HISTORIAN'S CORNER - January, 2005

BY: Matt Grogan

While writing the article about the Martin B-1 0 (Fall'04 MARS STAR), I became curious about the other Collier Trophy awards connected with Lockheed Martin. The Collier Trophy is a national award honoring those who have made significant achievements in the advancement of aviation since 1929. Lockheed Martin, it's legacy companies, and employees have received a total of eight Collier trophies over the past 75 years, more than any other non-government entity. The President of the United States presents this award each year, and the 525 lb trophy is on permanent display at the National Aeronautics and Space Museum. The eight Lockheed Martin recipients are:

1932 - Glenn L. Martin, for development of an outstanding multi-engined, high-speed, weight-carrying airplane (B- 10).

1958 - USAF and industry team, for development of the F- 1 04--Clarence L. Johnson for design of the airframe; Neil Burgess and Gerhard Neumann of General Electric Co. for development of the J79 engine; Maj. Howard C. Johnson, for world land plane altitude record; Capt. Walter W. Irwin, USAF, for world land plane speed record.

1963 - Clarence L. "Kelly" Johnson, for designing and directing the development of the A-1 1 Mach-3 aircraft.

1975 - David S. Lewis, General Dynamics Corp, and USAF F-16 team, for significant advancements leading to innovative fighter aircraft effectiveness.

1981 - NASA, Rockwell International Corp, Martin Marietta Corp, Thiokol Corp, with special recognition to the crew of Columbia - Capt. Robert L. Crippen, USN, Col. Joe H. Engle, USAF, Capt. Richard H. Truly, USN, and John W. Young - for proving the concept of manned reusable spacecraft.

1984 - NASA and Martin Marietta Corp. with special recognition to astronaut Capt. Bruce McCandless 11, USN, Charles E. Whitsett Jr. of NASA, and Walter W. Bollendonk of Martin Marietta Co., for development of the manned maneuvering units and NASA team that rescued three disabled satellites.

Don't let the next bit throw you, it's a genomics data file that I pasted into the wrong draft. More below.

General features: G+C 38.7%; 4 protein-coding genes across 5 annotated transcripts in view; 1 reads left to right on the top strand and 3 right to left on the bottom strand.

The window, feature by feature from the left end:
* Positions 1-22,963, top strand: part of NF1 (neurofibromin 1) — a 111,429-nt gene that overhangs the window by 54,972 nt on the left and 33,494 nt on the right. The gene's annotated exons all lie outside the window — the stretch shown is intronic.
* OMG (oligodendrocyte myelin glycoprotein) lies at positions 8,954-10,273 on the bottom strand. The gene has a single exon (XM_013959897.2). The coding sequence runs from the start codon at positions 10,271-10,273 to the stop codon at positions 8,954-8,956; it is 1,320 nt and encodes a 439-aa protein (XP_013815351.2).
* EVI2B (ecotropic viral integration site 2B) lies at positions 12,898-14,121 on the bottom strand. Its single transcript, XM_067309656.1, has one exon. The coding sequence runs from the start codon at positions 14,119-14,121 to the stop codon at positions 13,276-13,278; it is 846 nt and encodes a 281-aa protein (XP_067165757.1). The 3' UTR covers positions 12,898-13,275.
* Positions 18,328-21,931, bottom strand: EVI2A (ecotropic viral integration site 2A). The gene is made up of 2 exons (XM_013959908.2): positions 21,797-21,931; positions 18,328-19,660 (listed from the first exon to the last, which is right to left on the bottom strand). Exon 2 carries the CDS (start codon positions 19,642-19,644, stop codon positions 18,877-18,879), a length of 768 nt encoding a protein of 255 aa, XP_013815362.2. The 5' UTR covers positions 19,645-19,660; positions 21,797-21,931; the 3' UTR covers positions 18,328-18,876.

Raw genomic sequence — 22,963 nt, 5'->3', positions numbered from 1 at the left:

1989 - Ben R. Rich and the Lockheed-USAF team, for production of the F-1 17A Stealth.,

1998 - U-2S/ER-2 aircraft and Lockheed Martin and its partners, General Electric, NASA, USAF Air Combat Command, and Defense Intelligence Agency.

The B-1 0 bomber was the first "modern" bomber acquired by the US Army Air Corps in 1932. TheF-104 aircraft, developed in the Lockheed Skunk Works, was the first aircraft to hold simultaneous official world records for speed, altitude and time-to-climb. The A-1 1 Mach 3 aircraft was the predecessor of the SR-71 Blackbird, the revolutionary high altitude reconnaissance aircraft. The F-16 aircraft first flew in December 1976 and was deployed in 1979. The F-1 6's maneuverability and combat radius (distance it can fly to enter air combat, stay, fight and return) exceed that of all potential threat fighter aircraft. Martin Marietta's participation in the 1981 award was for the External Tank part of the Space Shuttle System, partly developed in Denver and manufactured in Michoud. The MMU (1984) was also developed in Denver under the leadership of Bill Bollendonk (now retired), first tested by Bruce McCandless (now with Lockheed Martin in Denver), and was used in the rescue of the three unmanned spacecraft noted in the citation whose rocket engines did not function in space after being deployed by the Shuttle. The F-1 17 Stealth aircraft was first used operationally by the USAF in Operation Just Cause, the invasion of Panama (December 19, 1989), and was also developed in the Lockheed Skunk Works. The U-2S/ER-2, first flown in October 1994, is derived from the original smaller U-2 version that made its first flight in August 1955.

The above list represents impressive achievements and there is a technical and human story behind each of the awards. I found a variety of web sites for each item mentioned above (using Google), but I'm sure there are some retirees out there who have first hand knowledge of these stories. Please contact me if you would like to share this knowledge with your fellow retirees. I think we can also say that if the past is any guide, Lockheed Martin and its employees will be on the receiving end of more Collier Trophies in the future.